With that, the crowd struck off and some of the president’s loyalists stormed the Capitol.
The charges against Mr. Trump are clear: inciting an insurrection. The House could give him fair consideration without the lengthy hearings it required to impeach him in December 2019 after he strong-armed the Ukrainian president. The evidence now is not secondhand accounts of meetings and phone calls. The offenses occurred in public for weeks and then live on national television.
Significant support from Republicans would be necessary to achieve the two-thirds majority in the Senate required for a conviction. But the deadly attack on Congress finally seems to have shaken some of them from their reflexive backing of the president who incited it. Senators were driven out of their own chamber, and into hiding, while they were in the middle of performing their constitutional duty of counting the electoral votes.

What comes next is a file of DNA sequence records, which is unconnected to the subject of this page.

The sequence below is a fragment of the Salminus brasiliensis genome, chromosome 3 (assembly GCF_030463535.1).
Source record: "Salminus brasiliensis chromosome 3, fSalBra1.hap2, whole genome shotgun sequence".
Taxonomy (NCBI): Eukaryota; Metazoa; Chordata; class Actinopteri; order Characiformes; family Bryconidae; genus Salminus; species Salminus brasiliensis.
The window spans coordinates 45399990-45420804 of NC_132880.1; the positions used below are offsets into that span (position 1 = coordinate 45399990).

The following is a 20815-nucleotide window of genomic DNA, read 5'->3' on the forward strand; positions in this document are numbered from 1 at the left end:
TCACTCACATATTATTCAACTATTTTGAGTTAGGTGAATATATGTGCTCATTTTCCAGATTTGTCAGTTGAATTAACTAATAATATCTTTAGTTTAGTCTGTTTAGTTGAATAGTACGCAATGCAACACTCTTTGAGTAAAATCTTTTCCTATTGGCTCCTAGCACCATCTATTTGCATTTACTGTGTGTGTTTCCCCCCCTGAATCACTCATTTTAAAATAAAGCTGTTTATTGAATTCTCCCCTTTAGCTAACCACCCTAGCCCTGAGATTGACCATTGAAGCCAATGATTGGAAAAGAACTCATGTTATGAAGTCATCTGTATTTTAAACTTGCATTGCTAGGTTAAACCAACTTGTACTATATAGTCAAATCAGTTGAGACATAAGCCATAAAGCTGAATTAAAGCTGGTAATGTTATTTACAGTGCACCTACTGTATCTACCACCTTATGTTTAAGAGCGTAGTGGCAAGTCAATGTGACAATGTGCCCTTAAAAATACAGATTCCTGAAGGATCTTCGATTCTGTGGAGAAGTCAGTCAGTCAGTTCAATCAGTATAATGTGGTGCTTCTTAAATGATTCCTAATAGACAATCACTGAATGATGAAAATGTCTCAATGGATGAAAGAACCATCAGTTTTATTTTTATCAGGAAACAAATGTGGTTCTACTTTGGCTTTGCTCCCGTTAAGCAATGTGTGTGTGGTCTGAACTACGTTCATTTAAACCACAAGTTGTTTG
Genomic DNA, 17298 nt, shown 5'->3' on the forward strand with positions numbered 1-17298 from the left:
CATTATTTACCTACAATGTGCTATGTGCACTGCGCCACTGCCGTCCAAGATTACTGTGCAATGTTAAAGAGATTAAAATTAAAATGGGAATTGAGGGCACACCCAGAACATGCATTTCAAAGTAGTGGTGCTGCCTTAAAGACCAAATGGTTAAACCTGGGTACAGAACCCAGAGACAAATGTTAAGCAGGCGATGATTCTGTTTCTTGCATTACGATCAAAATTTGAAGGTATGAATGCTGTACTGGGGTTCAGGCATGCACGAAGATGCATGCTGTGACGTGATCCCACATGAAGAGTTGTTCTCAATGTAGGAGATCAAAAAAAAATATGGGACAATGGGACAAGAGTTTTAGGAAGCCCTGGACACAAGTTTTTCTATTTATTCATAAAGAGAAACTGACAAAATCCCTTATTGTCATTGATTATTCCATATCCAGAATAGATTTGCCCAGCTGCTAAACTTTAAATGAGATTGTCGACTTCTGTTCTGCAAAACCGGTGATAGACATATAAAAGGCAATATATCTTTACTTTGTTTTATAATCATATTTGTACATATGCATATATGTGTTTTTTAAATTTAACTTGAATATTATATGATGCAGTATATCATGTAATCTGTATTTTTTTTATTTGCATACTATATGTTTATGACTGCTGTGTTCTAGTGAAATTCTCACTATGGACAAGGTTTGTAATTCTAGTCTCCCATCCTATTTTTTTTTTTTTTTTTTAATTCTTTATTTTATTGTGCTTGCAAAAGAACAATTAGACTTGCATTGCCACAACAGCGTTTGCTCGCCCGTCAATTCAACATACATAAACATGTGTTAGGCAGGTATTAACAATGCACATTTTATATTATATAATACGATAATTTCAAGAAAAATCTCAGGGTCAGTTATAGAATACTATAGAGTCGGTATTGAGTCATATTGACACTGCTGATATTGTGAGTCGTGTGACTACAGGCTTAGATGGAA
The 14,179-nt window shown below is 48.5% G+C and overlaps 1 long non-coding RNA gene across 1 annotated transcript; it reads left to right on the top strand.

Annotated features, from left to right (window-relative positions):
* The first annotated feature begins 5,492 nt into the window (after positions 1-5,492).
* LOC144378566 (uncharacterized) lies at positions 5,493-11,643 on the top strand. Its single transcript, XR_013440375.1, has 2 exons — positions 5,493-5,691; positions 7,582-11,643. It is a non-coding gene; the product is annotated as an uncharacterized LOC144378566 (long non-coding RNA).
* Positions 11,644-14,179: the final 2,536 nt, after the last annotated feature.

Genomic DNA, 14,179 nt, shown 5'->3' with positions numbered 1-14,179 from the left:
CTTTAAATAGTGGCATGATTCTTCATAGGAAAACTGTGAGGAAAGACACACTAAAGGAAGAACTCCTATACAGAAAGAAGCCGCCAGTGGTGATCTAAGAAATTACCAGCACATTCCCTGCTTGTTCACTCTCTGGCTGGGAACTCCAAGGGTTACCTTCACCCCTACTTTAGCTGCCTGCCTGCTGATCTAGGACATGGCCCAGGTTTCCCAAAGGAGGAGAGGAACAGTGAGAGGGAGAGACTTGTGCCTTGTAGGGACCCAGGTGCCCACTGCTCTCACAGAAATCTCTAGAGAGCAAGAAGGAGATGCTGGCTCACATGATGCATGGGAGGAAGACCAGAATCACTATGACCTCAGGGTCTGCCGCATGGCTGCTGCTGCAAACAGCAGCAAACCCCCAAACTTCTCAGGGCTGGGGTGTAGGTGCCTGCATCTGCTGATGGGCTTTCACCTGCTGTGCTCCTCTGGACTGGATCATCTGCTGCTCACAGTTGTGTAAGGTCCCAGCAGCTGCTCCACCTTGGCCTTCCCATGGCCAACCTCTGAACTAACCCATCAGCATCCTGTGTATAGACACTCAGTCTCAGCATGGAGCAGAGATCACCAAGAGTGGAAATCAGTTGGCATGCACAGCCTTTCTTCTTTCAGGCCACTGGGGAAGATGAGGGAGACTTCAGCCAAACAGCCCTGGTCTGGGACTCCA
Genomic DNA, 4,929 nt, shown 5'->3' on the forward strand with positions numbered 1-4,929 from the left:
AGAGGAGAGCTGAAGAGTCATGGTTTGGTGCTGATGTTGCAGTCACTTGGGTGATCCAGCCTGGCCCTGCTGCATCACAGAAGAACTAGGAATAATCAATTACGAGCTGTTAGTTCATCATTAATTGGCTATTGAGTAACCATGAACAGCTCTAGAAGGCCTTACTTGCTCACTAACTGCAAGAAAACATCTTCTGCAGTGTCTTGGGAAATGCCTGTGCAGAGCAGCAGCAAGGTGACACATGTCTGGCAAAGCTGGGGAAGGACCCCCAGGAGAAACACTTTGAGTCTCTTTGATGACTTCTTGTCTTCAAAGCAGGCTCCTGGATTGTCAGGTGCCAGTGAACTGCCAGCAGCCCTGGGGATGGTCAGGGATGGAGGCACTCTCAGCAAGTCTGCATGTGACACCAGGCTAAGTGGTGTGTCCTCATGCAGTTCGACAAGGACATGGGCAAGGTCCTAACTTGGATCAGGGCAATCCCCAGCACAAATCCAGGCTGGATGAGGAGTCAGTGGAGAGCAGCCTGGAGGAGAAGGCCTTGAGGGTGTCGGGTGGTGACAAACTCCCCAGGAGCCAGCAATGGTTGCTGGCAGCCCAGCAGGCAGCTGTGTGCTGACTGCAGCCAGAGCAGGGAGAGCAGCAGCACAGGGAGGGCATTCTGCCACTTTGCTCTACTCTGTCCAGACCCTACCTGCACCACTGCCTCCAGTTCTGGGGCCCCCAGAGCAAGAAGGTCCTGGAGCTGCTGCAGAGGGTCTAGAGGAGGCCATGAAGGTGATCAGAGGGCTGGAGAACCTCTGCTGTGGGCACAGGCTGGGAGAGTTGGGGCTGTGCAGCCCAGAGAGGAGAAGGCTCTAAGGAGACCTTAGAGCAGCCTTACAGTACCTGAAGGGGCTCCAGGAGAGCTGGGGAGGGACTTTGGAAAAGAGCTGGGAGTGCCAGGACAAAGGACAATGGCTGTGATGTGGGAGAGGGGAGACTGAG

Mr. Trump may not have called directly for this behavior, but there is no question that he encouraged it and then refused for hours to condemn it, even as the whole world watched in horror. When he finally asked for rioters to stop and go home, he continued to claim the election had been stolen.
So far, among Republicans, only Senator Ben Sasse of Nebraska, who described the president’s behavior as “wicked,” has said he would consider impeachment. Others are said to be privately discussing voting for it. Senators Lisa Murkowski of Alaska and Pat Toomey of Pennsylvania have called on the president to resign. If Republican senators refuse to convict Mr. Trump, they would go on the record — for their constituents to see and reconcile — defending a man who was happy to put their lives, and the nation’s democratic future, at risk for nothing but his own quest to hold on to power.